What to Expect If You’re Having Stone Countertops Installed
Having natural-stone countertops installed is an investment in your home. It's important to understand what you should expect during the installation process, as stone installation is not a fast or easy process. Granite, marble, and travertine installation should always be done by a professional for a flawless result without damage to your home or the countertop itself. Here's what you should expect and how you can prepare for your new countertops. What to Do Before Installation Before trained installers arrive at your home, there are several steps you should take to prepare. Make sure there is a clear path from your kitchen or bathroom to the nearest entrance to your home, as this will reduce the amount of difficult maneuvering the team must do to carry in the heavy stone. Small children and pets should not be allowed in the area while the stone is being carried through your home. If a cooktop will be installed, covering nearby furniture and belongings is a good idea, as there will be dust. Existing Countertop Removal Some stone installers require the existing countertop to be removed before their crew arrives to install your stone. If removal of the existing countertops is included in your installation, the installers should do their best to avoid damage to your walls and cabinets. Sometimes a bit of plaster from the wall is removed when laminate countertops and backsplashes are removed, but these defects can be patched up or covered with your new backsplash. Countertop Installation Once the slabs of stone are laid on the bare countertops, they must be leveled and secured. It's essential that the cabinets are as level as possible before heavy stone is put in place. Any unevenness in the cabinets must be counteracted with shims under your new countertops. Epoxy is used at the seams of your stone to cement the granite, marble, or quartz pieces to each other. Epoxy is typically blended and colored on-site to match your countertop as perfectly as possible. Blocks are used to further secure the stone to the cabinets. Cutouts, Backsplash, and Sink Installation If you have a cooktop rather than a slide-in range, a hole will need to be cut. It may be risky to attempt to transport stone with a hole this large to your home. Holes for the faucet and soap dispensers may be drilled on-site or ahead of time. You can expect there will be some dust from the stone, although experienced installers will take steps to minimize the dust and clean up the mess. Assuming you choose an undermount sink, it will be mounted to the underside of the stone slab with clips. Silicone will be added for a watertight seal. This will need to cure for about 12 hours before your faucet and plumbing are connected. Final Steps After installation, the sturdiness and levelness of your countertops will be evaluated once more to ensure your counters last a lifetime. Once the seams dry, the excess epoxy and dust will be removed with denatured alcohol or acetone for smooth seams. From start to finish, you can expect stone countertop installation to take about 3 hours if you have a small, simple kitchen. A large or complex kitchen could take up to 7 hours. Once your counters are ready to use, make sure to clean them regularly with a specially formulated granite countertop cleaner. You can also purchase a granite polishing kit from Granite Gold®, which includes a few of the key products you’ll need to maintain the natural beauty of your stone. If you’d like to learn more about caring for granite, slate, travertine, and other types of natural stone, give Granite Gold® a call today at 1-800-475-STONE.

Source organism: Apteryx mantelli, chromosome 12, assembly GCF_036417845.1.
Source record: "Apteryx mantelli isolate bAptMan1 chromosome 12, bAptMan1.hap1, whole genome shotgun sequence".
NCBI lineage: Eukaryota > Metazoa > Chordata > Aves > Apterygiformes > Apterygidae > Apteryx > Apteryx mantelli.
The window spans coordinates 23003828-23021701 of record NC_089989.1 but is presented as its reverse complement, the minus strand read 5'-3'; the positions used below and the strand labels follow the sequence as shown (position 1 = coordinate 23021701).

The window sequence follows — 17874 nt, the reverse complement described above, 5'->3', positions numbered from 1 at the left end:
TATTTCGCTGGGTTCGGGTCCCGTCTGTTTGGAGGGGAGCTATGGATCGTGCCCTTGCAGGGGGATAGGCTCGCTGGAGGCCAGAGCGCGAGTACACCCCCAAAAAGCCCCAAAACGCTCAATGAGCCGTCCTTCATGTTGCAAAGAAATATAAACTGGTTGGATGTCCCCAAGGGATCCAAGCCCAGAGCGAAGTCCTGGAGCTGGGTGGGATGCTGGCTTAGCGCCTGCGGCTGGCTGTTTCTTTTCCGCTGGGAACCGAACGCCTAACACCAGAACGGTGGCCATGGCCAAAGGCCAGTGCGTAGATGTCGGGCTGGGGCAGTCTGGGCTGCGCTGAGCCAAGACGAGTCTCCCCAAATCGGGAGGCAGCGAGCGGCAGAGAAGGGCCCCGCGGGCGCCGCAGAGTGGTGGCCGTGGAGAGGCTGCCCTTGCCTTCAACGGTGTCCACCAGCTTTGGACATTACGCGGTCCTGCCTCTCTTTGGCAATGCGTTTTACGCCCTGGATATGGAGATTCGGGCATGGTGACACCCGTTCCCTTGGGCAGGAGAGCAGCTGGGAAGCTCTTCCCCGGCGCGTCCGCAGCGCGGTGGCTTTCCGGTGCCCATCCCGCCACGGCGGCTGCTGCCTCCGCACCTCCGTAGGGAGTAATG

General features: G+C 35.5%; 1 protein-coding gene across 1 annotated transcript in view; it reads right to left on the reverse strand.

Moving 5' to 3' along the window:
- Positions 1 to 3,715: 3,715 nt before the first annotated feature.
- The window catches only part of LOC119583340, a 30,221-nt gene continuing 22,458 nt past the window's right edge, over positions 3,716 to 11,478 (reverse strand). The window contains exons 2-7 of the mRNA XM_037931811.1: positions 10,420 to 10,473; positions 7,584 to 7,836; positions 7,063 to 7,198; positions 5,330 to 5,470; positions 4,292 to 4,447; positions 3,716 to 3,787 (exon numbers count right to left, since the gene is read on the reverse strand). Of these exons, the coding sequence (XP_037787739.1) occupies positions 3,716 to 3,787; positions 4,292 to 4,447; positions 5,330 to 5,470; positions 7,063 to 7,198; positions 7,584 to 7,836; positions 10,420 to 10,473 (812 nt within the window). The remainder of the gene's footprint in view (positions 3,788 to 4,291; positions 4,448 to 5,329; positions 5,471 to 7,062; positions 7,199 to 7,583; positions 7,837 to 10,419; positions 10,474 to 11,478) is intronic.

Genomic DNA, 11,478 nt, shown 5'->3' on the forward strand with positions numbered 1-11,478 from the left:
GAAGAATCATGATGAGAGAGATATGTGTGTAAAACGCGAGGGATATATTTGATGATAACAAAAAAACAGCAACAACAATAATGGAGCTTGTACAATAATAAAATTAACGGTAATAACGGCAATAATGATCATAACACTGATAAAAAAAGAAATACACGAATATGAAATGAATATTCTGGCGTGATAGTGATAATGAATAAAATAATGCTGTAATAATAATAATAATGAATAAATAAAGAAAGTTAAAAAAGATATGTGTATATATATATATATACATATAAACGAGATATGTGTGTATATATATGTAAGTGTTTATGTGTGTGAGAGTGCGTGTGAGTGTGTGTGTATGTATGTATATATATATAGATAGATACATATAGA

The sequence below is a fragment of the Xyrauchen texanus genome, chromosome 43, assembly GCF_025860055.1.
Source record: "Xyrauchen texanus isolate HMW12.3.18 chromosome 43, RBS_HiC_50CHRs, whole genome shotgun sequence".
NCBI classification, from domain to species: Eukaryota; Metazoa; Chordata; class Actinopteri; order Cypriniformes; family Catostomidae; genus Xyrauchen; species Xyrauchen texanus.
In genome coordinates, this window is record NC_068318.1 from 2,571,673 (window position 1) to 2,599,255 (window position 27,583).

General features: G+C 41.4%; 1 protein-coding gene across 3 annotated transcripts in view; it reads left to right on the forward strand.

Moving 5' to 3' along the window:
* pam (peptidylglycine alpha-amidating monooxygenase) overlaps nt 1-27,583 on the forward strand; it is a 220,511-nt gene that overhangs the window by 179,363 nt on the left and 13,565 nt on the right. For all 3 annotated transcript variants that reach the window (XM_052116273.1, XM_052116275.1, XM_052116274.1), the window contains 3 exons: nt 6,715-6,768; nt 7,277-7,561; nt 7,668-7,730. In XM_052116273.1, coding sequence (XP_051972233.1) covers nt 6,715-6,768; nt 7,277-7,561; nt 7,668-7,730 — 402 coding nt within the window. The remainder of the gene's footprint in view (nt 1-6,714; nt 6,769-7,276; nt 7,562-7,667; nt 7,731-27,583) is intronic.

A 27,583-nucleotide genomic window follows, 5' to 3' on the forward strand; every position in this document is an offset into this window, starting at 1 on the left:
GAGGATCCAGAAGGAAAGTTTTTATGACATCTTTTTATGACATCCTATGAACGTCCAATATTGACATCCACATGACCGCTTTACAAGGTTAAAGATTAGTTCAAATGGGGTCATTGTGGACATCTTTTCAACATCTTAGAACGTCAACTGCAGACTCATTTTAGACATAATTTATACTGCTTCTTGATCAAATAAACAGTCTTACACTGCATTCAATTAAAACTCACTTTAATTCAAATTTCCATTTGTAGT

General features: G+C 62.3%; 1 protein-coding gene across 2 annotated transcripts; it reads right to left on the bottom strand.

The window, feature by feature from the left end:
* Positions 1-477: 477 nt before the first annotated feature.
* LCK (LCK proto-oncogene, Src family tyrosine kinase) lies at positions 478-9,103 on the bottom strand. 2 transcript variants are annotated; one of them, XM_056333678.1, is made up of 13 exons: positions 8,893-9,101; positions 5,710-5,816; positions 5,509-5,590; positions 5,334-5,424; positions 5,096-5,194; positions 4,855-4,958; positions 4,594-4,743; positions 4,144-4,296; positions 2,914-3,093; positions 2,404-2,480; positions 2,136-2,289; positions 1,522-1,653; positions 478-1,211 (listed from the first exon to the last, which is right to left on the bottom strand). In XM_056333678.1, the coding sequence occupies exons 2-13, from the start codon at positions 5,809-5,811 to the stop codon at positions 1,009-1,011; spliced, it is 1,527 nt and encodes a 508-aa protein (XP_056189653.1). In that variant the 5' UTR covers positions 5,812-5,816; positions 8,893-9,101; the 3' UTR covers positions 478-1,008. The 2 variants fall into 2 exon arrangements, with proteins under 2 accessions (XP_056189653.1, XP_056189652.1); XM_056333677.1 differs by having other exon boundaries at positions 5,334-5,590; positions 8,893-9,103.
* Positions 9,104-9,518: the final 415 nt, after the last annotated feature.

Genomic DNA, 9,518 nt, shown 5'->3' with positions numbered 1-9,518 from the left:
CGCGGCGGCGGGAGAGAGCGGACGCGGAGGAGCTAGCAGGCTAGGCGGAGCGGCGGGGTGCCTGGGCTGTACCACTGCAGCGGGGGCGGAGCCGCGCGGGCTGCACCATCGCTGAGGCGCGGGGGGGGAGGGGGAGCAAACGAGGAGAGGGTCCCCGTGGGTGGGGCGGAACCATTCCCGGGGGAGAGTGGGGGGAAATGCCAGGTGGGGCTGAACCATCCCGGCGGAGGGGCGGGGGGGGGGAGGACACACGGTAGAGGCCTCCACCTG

| Posted on December 27 2017